Magic Tree House #30 - A Merlin Mission: Haunted Castle on Hallow's Eve

by Mary Pope Osborne

Hardcover, 2003



Local notes

Fic Osb






Random House Books for Young Readers (2003), Edition: 1st, Hardcover, 128 pages


In their magic treehouse, Jack and Annie are again transported to King Arthur's realm, where invisible beings, giant ravens, and mistaken magic spells have a duke's castle in an uproar on Halloween night.

Original publication date


Physical description

128 p.; 8.53 inches

User reviews

LibraryThing member everydaymagic
Merlin sent for Jack and annie to retreave the dimond of destiney that was stolen by the raven king.
LibraryThing member onyx95
Jack and Annie take a magical adventure to see Merlin and to help bring order to the castle of the duke and save the future of Camelot. This mission takes them through a forest and to a tunnel of fear. The magic of the sorcerers and woodsprites help after the ravens appear. Soon the castle has been
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put back to order, Jack, Annie and Teddy are on the way back. Soon the tree house will take them back to Frog Creek for Halloween night.

My daughter has read a few of these and is always telling me how much she enjoys the magic and the adventure, so I read this one myself. Very good, I can see why kids (ages 8-12) get so much out of these books. The language is easy flowing and the adventure really is fast paced, it seems the type of story to hold the attention span of the age group (and mom). This book is #30 of the magic tree house books, it is called a Merlin Mission and the magical elements to it are great. I think I will read more of these, after dear daughter has had her turn.
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LibraryThing member macfly_17
Jack and Annie travel back to help Merlin with a castle that is in disarray. Along with the help of another young wizard, the three of them turn into ravens to rescue the diamond of destiny from the Raven King (who is half man and half raven).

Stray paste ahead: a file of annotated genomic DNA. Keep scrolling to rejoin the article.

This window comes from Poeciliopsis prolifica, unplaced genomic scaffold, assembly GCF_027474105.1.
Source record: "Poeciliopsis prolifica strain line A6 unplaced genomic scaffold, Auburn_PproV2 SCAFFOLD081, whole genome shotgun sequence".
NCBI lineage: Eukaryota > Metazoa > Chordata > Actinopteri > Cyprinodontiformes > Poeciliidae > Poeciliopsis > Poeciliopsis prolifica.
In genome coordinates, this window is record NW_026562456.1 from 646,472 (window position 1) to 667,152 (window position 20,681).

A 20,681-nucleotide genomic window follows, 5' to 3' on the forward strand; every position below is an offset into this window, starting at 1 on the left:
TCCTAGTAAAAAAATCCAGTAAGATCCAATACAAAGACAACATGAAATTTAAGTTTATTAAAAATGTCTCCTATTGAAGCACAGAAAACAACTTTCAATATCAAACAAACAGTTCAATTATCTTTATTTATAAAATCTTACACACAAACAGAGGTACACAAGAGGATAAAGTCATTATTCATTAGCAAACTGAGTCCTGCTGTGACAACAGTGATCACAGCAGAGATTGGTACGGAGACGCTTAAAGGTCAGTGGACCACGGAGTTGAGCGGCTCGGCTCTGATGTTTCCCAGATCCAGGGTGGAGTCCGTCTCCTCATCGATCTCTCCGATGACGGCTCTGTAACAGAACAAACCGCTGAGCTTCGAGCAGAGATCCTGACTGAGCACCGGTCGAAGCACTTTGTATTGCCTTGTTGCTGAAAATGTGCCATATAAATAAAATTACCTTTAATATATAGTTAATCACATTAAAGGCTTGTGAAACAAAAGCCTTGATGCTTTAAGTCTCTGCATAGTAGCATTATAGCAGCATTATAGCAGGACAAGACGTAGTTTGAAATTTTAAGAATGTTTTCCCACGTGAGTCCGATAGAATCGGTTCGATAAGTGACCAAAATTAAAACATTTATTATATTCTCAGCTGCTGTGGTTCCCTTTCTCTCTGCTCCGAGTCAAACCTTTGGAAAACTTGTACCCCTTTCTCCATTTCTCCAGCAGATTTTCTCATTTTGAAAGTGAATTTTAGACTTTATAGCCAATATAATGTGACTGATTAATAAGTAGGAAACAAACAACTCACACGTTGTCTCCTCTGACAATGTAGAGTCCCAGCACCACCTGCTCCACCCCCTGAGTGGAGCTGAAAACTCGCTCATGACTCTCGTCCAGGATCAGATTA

LibraryThing member llpollac
On Halloween, the magic tree house summons Jack and Annie back to Camelot, where they must work with their old friend Teddy, Morgan le Fay's apprentice, to retrieve the Diamond of Destiny from the Raven King. This installment of Jack and Annie's adventures, a Merlin Mission, draws on fairy tales
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and mythology rather than the historical fiction that is the Magic Tree House series's usual fare. The theme of facing and overcoming one's fears will be valuable for young readers. A note from the author detailing her inspirations ends the volume. This Halloween-themed but not too spooky story is recommended for third and fourth graders.
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LibraryThing member Miss.Barbara
The intrepid Jack and Annie are summoned once again to the fantasy realm of Camelot. There, Merlin the Magician tells them that the Stone of Destiny has been stolen. The answer to its disappearance lies within a haunted castle. With a young magician named Teddy, Jack and Annie take on the challenge
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in an adventure that takes them to new heights and places they couldn't even imagine!